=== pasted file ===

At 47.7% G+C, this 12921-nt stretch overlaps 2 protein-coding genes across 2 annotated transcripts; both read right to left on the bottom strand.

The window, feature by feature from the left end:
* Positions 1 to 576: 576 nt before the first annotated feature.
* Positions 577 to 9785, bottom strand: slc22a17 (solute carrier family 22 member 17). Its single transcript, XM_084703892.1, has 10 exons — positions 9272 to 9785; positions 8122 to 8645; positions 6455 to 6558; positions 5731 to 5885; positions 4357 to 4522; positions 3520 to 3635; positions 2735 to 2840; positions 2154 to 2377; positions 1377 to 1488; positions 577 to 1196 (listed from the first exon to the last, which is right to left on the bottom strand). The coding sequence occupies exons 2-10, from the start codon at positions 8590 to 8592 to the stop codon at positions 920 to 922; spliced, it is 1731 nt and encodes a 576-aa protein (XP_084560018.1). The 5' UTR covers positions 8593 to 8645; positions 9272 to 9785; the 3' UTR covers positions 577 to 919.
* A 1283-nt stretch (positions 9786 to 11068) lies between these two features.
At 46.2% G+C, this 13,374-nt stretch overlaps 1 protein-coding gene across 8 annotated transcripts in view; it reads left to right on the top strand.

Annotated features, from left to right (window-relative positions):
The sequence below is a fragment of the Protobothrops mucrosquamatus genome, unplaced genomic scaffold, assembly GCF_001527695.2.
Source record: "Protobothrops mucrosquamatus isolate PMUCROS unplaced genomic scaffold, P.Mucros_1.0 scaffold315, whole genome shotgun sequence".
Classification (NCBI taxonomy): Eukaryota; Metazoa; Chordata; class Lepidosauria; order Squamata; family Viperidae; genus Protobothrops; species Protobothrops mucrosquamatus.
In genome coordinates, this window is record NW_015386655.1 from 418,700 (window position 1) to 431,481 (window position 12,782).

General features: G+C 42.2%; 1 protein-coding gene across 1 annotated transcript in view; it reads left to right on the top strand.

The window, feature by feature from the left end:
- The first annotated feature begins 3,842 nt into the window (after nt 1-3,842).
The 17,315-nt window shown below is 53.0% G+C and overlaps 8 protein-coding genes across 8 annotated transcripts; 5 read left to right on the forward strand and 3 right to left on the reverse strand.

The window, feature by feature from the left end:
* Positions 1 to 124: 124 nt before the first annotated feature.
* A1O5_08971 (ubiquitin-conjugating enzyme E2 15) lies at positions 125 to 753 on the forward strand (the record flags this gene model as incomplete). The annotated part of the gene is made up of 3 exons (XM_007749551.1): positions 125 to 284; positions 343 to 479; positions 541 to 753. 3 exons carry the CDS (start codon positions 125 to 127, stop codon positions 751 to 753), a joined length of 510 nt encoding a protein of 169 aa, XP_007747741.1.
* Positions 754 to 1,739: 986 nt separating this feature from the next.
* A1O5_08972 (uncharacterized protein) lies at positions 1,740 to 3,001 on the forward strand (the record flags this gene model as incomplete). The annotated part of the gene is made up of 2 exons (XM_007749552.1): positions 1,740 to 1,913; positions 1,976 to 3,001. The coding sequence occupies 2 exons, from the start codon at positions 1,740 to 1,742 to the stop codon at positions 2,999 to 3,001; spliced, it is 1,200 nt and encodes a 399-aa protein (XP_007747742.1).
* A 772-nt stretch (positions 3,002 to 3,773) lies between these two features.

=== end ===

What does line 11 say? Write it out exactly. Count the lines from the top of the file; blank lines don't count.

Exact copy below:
In genome coordinates, this window is record NW_015386655.1 from 418,700 (window position 1) to 431,481 (window position 12,782).